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*** UPDATED x1 *** Mentally ill prisoners subjected to medieval “treatment”

Thursday, Dec 21, 2017

* Bruce Rushton

The inmate was mumbling. Shaking. Clearly in a psychotic state and whispering about a black hole.

The black hole had already demanded, and received, his blood once, the inmate told Dr. Pablo Stewart, a psychiatrist who visited Pontiac Correctional Center last fall to determine whether the state was abiding by a settlement agreement crafted to improve care for mentally ill inmates. Now, the inmate told Stewart, the hole wanted more blood. Stewart says that he turned from court-appointed monitor to clinician, attempting convince the inmate that the black hole wasn’t real.

After a few minutes, the inmate was returned to his segregation cell, where mentally ill inmates who misbehave spend as many as 23 hours a day locked up alone, Stewart testified this week in U.S. District Court in Peoria. It could be worse. Inmates deemed seriously suicidal are sent to crisis cells where they are restrained to beds without mattresses, legs spread and shackled down, Stewart testified, their arms shackled and extended above their heads, as if stretched out on medieval torture racks.

“You get cramps and charley horses,” said Corrie Singleton, a Pontiac inmate who testified that he’s been so restrained seven or eight times for as long as 72 hours at a stretch since September. Once every two hours, guards loosen restraints, one limb at time, for eight minutes, Singleton said. He always picks his left arm. His right arm, Singleton explained, is dislocated, and so it is strapped down near his side instead of pinned down over his head, next to his left arm.

Testifying telephonically and fresh from a straitjacket, Singleton said Tuesday that he has been on suicide watch for six days after swallowing batteries. He had been allowed a shower and a chance to brush his teeth just once during that time, he testified in a flat voice, blinking little as he stared into the camera. He said he last had a one-on-one session with a mental health counselor in September. […]

Singleton is the face of a mental health disaster in Illinois prisons, according to attorneys for inmates who’ve been battling in court since 2007, attempting to force improvements. Inmates in 2015 agreed to abandon a consent decree, hoping that Gov. Bruce Rauner’s offer to settle the case without a decree would result in faster change. That, according to the plaintiffs, hasn’t happened, and so they’re back in court hoping for a judicial order to enforce the settlement agreement.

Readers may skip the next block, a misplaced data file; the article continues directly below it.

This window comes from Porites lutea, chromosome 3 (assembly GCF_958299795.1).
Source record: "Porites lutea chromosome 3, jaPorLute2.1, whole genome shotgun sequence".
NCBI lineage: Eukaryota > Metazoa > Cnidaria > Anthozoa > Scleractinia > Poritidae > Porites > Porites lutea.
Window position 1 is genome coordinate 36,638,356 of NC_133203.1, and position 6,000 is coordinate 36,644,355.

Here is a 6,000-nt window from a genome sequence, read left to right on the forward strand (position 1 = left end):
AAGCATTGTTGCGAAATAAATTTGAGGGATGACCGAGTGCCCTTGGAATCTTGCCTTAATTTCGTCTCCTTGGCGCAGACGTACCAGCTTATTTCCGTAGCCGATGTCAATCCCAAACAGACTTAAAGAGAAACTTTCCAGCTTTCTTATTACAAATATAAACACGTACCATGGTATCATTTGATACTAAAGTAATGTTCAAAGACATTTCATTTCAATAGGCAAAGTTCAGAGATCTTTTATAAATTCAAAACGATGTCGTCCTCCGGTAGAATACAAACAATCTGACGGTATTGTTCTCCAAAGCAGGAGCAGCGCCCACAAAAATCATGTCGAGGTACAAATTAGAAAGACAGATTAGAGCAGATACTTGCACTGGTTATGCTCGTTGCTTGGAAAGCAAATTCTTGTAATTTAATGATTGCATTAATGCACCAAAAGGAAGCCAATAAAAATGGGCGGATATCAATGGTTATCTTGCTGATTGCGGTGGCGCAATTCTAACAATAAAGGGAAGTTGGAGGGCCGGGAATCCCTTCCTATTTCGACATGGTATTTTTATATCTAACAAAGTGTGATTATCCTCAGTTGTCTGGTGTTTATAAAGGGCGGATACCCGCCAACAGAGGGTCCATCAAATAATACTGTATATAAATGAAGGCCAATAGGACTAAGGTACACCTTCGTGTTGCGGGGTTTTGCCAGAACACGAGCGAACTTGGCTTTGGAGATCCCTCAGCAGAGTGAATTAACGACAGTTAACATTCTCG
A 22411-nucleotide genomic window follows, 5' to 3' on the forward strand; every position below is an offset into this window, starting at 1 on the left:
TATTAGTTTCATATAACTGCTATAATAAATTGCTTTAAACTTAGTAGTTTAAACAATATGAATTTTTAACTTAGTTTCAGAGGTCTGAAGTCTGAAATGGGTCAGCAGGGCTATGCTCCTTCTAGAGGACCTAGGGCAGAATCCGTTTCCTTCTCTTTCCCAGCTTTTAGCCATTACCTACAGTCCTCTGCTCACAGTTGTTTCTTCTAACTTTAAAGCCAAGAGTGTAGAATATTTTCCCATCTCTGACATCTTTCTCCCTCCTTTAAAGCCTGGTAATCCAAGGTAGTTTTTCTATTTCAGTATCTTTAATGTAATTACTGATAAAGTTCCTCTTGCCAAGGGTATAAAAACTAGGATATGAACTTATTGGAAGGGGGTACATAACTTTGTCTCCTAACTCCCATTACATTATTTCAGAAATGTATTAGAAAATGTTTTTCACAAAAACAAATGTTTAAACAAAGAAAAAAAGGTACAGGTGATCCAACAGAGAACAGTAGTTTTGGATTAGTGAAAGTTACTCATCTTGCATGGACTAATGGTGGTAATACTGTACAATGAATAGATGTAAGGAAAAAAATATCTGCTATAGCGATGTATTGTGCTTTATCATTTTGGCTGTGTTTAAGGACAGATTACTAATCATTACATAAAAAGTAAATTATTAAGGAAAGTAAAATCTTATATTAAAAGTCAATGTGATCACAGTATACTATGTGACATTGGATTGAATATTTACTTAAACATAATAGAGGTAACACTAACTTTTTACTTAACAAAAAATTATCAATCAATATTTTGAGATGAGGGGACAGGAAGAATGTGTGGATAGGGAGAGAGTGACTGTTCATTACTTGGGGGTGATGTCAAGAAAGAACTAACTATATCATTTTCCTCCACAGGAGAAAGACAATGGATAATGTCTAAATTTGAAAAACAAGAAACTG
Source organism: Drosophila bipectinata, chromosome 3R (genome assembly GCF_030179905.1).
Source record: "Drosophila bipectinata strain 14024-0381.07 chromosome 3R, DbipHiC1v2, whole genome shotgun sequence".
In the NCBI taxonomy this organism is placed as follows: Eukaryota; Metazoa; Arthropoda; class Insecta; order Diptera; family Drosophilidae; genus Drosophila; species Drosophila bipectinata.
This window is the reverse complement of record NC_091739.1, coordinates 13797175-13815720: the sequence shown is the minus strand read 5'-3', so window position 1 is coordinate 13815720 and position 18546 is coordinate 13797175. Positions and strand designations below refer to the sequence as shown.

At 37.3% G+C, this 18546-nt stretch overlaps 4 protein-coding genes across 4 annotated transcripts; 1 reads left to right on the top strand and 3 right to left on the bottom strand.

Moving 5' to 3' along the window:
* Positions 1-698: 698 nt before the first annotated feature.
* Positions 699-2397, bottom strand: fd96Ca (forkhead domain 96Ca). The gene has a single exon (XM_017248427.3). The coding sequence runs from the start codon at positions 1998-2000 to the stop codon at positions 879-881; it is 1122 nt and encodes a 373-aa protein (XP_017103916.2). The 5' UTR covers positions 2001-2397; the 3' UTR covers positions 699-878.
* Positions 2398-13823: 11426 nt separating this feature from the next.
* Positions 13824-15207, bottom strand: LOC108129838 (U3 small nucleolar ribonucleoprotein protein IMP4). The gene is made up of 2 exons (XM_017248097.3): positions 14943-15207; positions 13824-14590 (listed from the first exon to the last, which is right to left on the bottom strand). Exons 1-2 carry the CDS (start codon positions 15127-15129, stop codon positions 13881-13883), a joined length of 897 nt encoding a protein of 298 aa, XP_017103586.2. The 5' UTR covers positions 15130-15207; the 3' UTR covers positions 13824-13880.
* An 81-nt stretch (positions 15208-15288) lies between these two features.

An inmate identified only as Tyler committed suicide in October after unsuccessful attempts in April and July that resulted in no significant change to his written treatment plans, which contained no mention that he had attempted to take his own life, according to Stewart’s testimony and court exhibits. Entire pages of the treatment plan form describing Tyler’s condition and what should be done to help him were left blank, and that’s typical, Stewart testified.

“This isn’t an outlier,” testified the doctor, who told the court that treatment plans routinely contain boilerplate language that doesn’t change from inmate to inmate.

Approximately 900 of the 1,100 inmates in segregation in state prisons are mentally ill, according to court records. Mental health professionals who check on mentally ill inmates must shout at them through small openings in cell doors that preclude inmates and those who are supposed to help them from seeing each other, Stewart testified. It’s a vicious cycle, with segregation cells making sick inmates even sicker, which prompts more misbehavior, which results in more segregation time. They cut themselves and smear their bodies with feces. The state last spring began giving mentally ill inmates more time out of segregation cells by shackling them to chairs in front of big-screen televisions that show movies, which Stewart acknowledged is progress.

Go read the rest.

*** UPDATE *** IDOC director John Baldwin…

The Illinois Department of Corrections has taken considerable steps to enhance the delivery of care for offenders who are on the mental health caseload. The Department remains focused on fully complying with the terms of the Rasho v Baldwin settlement agreement. It should be pointed out that, at a recent hearing, Dr. Melvin Hinton was called as an adverse witness. The vast majority of the questions he was asked required “Yes” or “No” answers. In other words, there were very few opportunities for him to explain the many accomplishments the Department has made in the 18 months since the Agreement was signed. It is important for the public to know the following:

    · While recruiting qualified mental health professionals has been a challenge, the Department has added hundreds of new staff members since 2015 to address the mental health needs of its offenders.
    · Department staff continues to receive ongoing training, including National Alliance on Mental Illness (NAMI) training and Verbal Judo, which equips them with the knowledge to deescalate situations and meet the unique needs of its mentally ill population.